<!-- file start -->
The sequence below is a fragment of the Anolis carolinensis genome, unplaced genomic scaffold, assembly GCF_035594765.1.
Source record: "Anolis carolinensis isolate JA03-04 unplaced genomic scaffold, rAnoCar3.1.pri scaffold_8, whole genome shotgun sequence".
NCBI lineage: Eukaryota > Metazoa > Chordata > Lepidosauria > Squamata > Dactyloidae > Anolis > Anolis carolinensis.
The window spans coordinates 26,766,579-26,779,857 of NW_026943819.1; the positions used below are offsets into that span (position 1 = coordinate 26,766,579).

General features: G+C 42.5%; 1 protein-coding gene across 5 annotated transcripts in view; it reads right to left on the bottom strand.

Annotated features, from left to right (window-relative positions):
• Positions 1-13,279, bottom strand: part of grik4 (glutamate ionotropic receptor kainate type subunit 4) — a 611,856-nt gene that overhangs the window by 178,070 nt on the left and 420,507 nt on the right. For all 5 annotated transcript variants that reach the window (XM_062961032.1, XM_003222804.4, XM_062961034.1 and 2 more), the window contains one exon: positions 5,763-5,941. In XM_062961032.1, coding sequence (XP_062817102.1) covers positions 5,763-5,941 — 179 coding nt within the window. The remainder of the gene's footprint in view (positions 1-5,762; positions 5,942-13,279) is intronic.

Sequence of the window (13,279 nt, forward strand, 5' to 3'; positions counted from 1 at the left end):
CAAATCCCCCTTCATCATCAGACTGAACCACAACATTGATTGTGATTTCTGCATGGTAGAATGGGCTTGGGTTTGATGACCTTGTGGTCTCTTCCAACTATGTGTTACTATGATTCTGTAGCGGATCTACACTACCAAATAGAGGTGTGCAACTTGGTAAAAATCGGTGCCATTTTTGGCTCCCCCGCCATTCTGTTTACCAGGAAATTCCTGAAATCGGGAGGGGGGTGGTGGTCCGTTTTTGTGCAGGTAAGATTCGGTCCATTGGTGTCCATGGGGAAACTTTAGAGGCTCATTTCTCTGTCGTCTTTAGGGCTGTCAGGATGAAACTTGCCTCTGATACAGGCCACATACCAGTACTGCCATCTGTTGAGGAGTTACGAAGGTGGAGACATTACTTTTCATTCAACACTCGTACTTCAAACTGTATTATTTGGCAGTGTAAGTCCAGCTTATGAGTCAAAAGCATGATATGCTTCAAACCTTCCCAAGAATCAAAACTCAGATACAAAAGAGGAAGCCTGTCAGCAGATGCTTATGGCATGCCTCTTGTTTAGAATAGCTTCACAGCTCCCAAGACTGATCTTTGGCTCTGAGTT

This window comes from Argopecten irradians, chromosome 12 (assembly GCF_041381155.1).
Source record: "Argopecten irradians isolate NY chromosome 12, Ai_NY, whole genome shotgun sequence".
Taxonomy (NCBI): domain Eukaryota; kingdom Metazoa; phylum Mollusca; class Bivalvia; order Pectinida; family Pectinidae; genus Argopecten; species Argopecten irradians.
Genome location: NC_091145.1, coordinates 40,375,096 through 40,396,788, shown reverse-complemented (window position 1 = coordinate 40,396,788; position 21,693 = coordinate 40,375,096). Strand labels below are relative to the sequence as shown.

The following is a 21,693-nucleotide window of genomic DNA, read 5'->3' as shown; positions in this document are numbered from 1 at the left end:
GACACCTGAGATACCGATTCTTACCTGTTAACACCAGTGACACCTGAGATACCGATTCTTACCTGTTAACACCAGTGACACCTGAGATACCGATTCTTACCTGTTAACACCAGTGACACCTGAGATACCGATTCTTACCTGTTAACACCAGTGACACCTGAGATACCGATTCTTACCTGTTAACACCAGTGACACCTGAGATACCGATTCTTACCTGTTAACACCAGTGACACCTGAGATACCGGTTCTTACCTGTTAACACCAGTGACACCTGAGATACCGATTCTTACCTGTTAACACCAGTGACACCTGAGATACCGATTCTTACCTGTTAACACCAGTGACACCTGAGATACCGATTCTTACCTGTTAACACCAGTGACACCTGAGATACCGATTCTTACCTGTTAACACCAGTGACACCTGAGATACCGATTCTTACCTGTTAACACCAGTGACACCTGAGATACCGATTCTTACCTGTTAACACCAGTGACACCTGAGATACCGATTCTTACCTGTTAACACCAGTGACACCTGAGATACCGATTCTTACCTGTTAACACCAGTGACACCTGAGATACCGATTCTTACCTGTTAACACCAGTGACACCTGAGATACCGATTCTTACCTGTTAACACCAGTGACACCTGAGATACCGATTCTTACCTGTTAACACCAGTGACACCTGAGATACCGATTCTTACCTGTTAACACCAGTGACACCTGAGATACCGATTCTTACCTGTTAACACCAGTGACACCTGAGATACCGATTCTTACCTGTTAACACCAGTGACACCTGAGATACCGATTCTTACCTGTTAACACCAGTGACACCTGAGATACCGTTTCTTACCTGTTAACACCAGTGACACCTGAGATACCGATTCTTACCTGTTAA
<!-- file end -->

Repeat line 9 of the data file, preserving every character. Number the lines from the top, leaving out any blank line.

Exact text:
CAAATCCCCCTTCATCATCAGACTGAACCACAACATTGATTGTGATTTCTGCATGGTAGAATGGGCTTGGGTTTGATGACCTTGTGGTCTCTTCCAACTATGTGTTACTATGATTCTGTAGCGGATCTACACTACCAAATAGAGGTGTGCAACTTGGTAAAAATCGGTGCCATTTTTGGCTCCCCCGCCATTCTGTTTACCAGGAAATTCCTGAAATCGGGAGGGGGGTGGTGGTCCGTTTTTGTGCAGGTAAGATTCGGTCCATTGGTGTCCATGGGGAAACTTTAGAGGCTCATTTCTCTGTCGTCTTTAGGGCTGTCAGGATGAAACTTGCCTCTGATACAGGCCACATACCAGTACTGCCATCTGTTGAGGAGTTACGAAGGTGGAGACATTACTTTTCATTCAACACTCGTACTTCAAACTGTATTATTTGGCAGTGTAAGTCCAGCTTATGAGTCAAAAGCATGATATGCTTCAAACCTTCCCAAGAATCAAAACTCAGATACAAAAGAGGAAGCCTGTCAGCAGATGCTTATGGCATGCCTCTTGTTTAGAATAGCTTCACAGCTCCCAAGACTGATCTTTGGCTCTGAGTT